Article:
What is it?
Q fever is caused by a specific type of bacteria carried by animals, most commonly sheep, goats and cattle. When you inhale barnyard dust particles contaminated by infected animals, you may become infected.
Most people with Q fever have no initial symptoms, but some experience flu-like symptoms or develop pneumonia or hepatitis. This acute form of Q fever can lead to chronic Q fever, which is a serious disease that can last three to four years, can affect your heart, liver, brain and lungs, and is often fatal.
Acute Q fever usually clears up within a few weeks with no treatment. If you have symptoms, your doctor will likely prescribe antibiotics. Chronic Q fever requires specific antibiotic treatment, multiple follow-up tests and possibly surgery.
The signs and symptoms for Q fever vary widely. People with acute Q fever may have no symptoms at all, while chronic Q fever typically affects the heart and other major organs.
Acute Q fever
More than half the people infected with acute Q fever never show symptoms. If you do have symptoms, you'll notice them about two to three weeks after exposure to the bacteria. The infection may mimic the flu, causing these signs and symptoms:
- High fever (104 degrees Fahrenheit, or 40 degrees Celsius)
- Severe headache
- Sore throat
- Cough, which may be dry or productive
- Chest pain
- Abdominal pain
- Purplish rash
- Severe muscle pain
Chronic Q fever
If you have had Q fever for more than six months, it's considered chronic. Chronic Q fever can develop anytime between one and 20 years after you first had acute Q fever, even if you didn't show symptoms initially.
The symptoms of chronic Q fever vary depending on how it manifests itself. Different ways chronic Q fever can affect you include:
- Q fever endocarditis. With endocarditis, the heart's inner lining is inflamed, which can lead to damage of the heart's valves. Signs and symptoms include prolonged fever, night sweats, chills, fatigue and shortness of breath.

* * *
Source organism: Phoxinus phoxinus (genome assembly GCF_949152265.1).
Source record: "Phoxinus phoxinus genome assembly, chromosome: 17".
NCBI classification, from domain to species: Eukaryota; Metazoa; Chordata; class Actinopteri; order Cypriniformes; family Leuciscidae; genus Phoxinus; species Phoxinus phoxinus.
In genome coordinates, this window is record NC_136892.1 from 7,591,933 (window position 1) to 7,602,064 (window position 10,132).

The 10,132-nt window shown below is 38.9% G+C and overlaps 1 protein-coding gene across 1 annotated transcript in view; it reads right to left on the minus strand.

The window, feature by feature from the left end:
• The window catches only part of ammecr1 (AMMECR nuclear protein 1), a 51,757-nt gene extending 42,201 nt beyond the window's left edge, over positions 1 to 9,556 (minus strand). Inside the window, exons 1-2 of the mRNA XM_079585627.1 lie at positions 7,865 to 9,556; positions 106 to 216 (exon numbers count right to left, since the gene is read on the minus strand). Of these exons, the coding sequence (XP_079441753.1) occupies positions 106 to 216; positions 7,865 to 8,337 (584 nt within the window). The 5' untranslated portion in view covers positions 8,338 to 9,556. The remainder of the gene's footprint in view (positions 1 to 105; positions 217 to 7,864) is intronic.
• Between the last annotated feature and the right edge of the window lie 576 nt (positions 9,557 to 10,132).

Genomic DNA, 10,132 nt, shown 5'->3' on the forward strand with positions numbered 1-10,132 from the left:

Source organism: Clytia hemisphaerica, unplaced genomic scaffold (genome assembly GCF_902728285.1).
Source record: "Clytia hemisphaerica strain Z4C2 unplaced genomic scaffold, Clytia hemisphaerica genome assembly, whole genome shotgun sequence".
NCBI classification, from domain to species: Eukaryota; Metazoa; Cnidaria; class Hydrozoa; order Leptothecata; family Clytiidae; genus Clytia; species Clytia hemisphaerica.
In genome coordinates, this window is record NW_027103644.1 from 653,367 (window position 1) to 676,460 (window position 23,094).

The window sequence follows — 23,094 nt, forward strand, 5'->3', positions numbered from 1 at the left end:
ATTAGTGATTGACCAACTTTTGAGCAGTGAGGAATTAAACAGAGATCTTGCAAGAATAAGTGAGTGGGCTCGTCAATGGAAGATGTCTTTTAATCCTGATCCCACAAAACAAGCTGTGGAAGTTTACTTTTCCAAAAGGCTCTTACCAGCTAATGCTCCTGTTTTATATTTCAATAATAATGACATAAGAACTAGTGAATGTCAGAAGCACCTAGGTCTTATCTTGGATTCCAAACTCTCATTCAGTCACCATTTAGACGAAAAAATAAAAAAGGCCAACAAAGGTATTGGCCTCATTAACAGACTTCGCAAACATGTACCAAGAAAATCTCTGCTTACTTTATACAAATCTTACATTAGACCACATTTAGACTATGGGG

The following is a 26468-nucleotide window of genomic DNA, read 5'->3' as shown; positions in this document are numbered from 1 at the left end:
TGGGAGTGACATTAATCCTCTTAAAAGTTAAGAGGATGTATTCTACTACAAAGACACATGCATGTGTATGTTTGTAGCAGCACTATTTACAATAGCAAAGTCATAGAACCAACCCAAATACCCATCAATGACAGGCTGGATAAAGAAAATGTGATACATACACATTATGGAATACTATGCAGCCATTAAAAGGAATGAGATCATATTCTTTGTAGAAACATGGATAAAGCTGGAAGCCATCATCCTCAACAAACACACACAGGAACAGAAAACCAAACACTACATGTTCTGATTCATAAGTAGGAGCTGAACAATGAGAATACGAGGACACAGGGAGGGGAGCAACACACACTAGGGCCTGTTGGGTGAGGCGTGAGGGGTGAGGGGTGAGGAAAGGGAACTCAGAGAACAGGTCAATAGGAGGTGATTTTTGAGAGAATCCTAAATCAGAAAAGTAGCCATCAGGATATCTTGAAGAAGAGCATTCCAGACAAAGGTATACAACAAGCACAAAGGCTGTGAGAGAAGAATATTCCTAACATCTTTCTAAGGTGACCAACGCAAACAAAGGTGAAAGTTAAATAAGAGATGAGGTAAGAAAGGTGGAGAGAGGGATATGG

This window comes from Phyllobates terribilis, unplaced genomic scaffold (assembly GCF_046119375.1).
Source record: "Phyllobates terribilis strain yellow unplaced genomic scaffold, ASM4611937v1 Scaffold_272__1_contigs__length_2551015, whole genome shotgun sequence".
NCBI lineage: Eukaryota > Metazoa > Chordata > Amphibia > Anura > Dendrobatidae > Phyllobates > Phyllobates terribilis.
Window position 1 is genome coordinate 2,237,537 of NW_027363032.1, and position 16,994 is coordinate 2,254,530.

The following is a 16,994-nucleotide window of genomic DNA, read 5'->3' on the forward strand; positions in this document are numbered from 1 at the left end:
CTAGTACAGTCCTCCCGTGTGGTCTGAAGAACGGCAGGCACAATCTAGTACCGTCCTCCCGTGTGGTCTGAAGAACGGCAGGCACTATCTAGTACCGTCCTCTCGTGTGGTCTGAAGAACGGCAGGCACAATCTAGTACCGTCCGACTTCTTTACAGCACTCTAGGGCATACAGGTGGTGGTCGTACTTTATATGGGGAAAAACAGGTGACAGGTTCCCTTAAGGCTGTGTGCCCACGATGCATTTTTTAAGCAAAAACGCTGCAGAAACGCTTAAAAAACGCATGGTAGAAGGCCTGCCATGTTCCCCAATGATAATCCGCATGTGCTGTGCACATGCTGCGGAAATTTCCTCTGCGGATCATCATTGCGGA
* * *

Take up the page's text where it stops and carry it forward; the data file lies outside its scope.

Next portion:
- Blood vessel infections. When the bacteria that cause Q fever infect your blood vessels, you may have a fever, fatigue, loss of appetite and weight loss.
- Other types of chronic Q fever. Rarely, chronic Q fever can manifest itself as a bone infection (osteomyelitis), chronic lung infection or chronic fatigue, each with its own set of symptoms.
Coxiella burnetii bacteria typically infect animals. The infection most commonly affects sheep, goats and cattle, but can also affect pets, such as cats, dogs, birds and rabbits. These mammals transmit the bacteria through their urine, feces, milk and birth products, such as placenta and amniotic fluid. When these substances dry, the bacteria in them become part of the barnyard dust that floats in the air. The infection is transmitted to humans through the lungs, when you inhale contaminated barnyard dust.
Rarely, you can get Q fever from drinking large amounts of unpasteurized milk or by being bitten by an infected wood tick.
Certain factors can increase your risk of getting acute Q fever, including:
- Occupation. Certain occupations place you at higher risk because you're exposed to animals and animal products as part of your job. At-risk occupations include veterinary medicine, meat processing, livestock farming and animal research.
- Location. Simply being near a farm or farming facility may put you at higher risk of Q fever, because the bacteria can travel long distances accompanying dust particles in the air.
- Your sex. Men are more likely to develop symptomatic acute Q fever.
- History of acute Q fever. Anyone who has had Q fever is at risk of developing the chronic form of the disease. This risk is greater if you also have heart valve disease, blood vessel abnormalities, chronic kidney disease or a weakened immune system.
Q fever can affect your heart, liver, lungs and brain, giving rise to serious complications, such as:
- Endocarditis, an inflammation of the membrane surrounding your heart
- Meningitis, an inflammation of the membrane surrounding your brain and spinal cord
- Acute respiratory distress, a medical emergency in which you're not getting enough oxygen
- Pregnancy complications, including miscarriage, low birth weight, premature birth, intrauterine growth retardation and stillbirth
To diagnose Q fever, your doctor will perform one or more blood tests, along with additional tests if chronic Q fever is suspected.
- Platelet count. Performing a platelet count may suggest Q fever, but it can't provide a definite diagnosis.
- Serologic testing. To make a specific diagnosis of Q fever, your doctor will test your blood serum for antibodies to the Coxiella burnetii antigen.
- Echocardiography. If chronic Q fever is suspected, your doctor may do an echocardiogram to check for lesions on your heart valves, the most common sign of endocarditis. If no lesions are found on the echocardiogram, your doctor may want you to return in three or six months for more serologic tests and another echocardiogram.